Real Estate Investing Basics

5 Strategies to Make Your Offer Stand Out—Even in Bidding Wars

Expertise: Commercial Real Estate, Personal Finance, Real Estate Marketing, Business Management, Landlording & Rental Properties, Real Estate Investing Basics, Personal Development, Real Estate News & Commentary, Mortgages & Creative Financing
227 Articles Written

How can you beat out the competition when buying property these days?

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As the real estate market surges again, many investors are finding themselves up against a lot of competition. That can often mean multiple offer situations and bidding wars. How do you stand out and win?

1. Establish relationships in advance.

Having established relationships with real estate agents and brokers in advance can go a long way. You don’t always have to have the highest offer to win. You just need the offer the agent likes the most. That often comes down to confidence in you being able to close and ensuring the agent gets paid their commission fast. If they know you and know you are qualified, you are way ahead of the game.


Related: How to Make Offers That (Nearly) Guarantee You Can’t Lose

2. Go hard.

Make strong offers. If you don’t want to pay more, then submit higher earnest money deposits so the seller knows you’re the serious one out of the bunch. Just recently, my partner and I submitted an offer with $50k of earnest money on a multifamily property with a purchase price of $900k. The seller took us seriously at that point.

3. Be ready.

Have your financing, inspectors, contractors, and appraisers lined up. Being able to close faster and having shorter inspection periods can give sellers a lot more confidence in your offer. Be sure your team can meet those deadlines and be available at a moment’s notice. Have loan pre-approvals, contractor quotes, and a value estimate ready to roll. Some of this documentation can even be provided to the seller to show you’re ready to roll.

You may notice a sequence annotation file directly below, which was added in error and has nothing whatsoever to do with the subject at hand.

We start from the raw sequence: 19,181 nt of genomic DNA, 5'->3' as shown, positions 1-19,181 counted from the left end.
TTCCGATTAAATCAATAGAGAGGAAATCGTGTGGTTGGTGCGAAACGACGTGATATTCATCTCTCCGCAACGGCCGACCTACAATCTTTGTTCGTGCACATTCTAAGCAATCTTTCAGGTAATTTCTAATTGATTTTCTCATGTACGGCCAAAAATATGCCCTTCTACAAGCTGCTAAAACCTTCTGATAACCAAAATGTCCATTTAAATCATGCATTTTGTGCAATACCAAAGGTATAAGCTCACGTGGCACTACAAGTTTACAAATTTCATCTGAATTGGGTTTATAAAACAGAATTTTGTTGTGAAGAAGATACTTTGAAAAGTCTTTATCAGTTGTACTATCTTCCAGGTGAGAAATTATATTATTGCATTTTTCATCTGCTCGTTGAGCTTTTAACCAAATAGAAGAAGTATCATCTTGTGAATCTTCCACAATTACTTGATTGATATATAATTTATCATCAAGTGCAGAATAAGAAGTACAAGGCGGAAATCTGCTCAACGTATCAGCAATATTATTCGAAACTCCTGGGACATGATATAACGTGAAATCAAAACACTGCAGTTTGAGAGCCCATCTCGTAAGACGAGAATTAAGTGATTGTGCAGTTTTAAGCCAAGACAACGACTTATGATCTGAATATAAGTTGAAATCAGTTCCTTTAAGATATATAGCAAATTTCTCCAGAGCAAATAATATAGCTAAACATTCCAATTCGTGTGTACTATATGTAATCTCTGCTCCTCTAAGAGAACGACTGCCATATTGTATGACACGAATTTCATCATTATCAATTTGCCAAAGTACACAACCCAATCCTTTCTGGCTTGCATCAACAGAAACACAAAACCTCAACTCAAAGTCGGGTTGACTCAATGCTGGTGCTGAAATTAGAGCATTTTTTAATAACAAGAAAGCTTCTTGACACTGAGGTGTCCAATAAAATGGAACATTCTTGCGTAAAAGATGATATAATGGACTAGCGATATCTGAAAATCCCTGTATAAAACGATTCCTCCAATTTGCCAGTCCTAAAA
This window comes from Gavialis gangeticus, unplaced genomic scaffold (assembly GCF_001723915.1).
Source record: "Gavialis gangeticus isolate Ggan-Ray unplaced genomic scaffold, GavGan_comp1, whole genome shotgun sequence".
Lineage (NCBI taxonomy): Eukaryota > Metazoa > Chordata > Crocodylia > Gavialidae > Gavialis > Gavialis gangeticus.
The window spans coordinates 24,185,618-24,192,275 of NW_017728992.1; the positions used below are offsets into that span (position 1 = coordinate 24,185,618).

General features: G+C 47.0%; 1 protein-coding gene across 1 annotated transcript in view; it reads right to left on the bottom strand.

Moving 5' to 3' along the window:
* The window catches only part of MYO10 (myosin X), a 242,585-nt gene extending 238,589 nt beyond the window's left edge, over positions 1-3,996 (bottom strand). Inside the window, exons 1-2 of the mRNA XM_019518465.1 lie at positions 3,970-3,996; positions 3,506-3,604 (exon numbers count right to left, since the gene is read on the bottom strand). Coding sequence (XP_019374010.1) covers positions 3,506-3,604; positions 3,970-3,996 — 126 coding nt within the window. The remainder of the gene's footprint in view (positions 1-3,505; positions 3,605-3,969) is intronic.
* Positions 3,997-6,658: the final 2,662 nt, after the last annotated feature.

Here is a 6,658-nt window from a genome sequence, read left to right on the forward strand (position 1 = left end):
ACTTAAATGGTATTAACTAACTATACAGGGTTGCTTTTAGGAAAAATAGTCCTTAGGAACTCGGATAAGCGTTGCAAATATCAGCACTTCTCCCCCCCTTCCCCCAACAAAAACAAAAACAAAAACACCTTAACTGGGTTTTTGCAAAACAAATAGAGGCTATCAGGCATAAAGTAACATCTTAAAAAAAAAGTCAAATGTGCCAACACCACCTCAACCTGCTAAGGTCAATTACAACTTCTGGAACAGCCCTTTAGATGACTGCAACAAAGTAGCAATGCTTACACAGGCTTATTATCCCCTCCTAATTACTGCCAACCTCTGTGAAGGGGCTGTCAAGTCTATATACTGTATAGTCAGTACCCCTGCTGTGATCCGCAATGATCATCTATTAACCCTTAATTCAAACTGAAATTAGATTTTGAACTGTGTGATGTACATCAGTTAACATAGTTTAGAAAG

Related: 8 Tips to Put Your Real Estate Offer in the Best Light — And Get it Accepted

4. Have a large enough pipeline.

Keep your options open. If you have plenty of properties to bid on and you are a serious buyer, then you can choose to walk away without bidding more. Sellers and agents will know this. Then they’ll be chasing you and will have to agree to your terms if they want to sell fast.

5. Buy as-is.

Be the easy buyer to work with. If you are throwing up red flags that you’ll be difficult in the process, try to re-trade, stall the closing, or just generally be a pain, most sellers and agents will shy away, no matter how much you offer. Price your offer as-is and draw up a simplified contract. Many sellers will be willing to take less money in exchange for a low hassle transaction they are sure will close on time. Then, live up to your impression, as you’ll want those agents or sellers to choose you again one day. The better your reputation, the more access you’ll gain, and the better prices you’ll get.

How do you give yourself the best possible chance when entering a bidding war?

Give your best tips below!

With just under a decade of experience in the real estate industry, Sterling currently manages over $10MM in capital, which is deployed across a $26MM real estate portfolio made up of multifamily apartments and single-family homes. Through the company he co-founded, Holdfolio, he owns just under 400 units. Sterling was featured on the BiggerPockets Podcast and has been contributing content to BiggerPockets since 2014, with over 200 posts on topics ranging from single-family investing and apartment investing to wholesaling and scaling a business.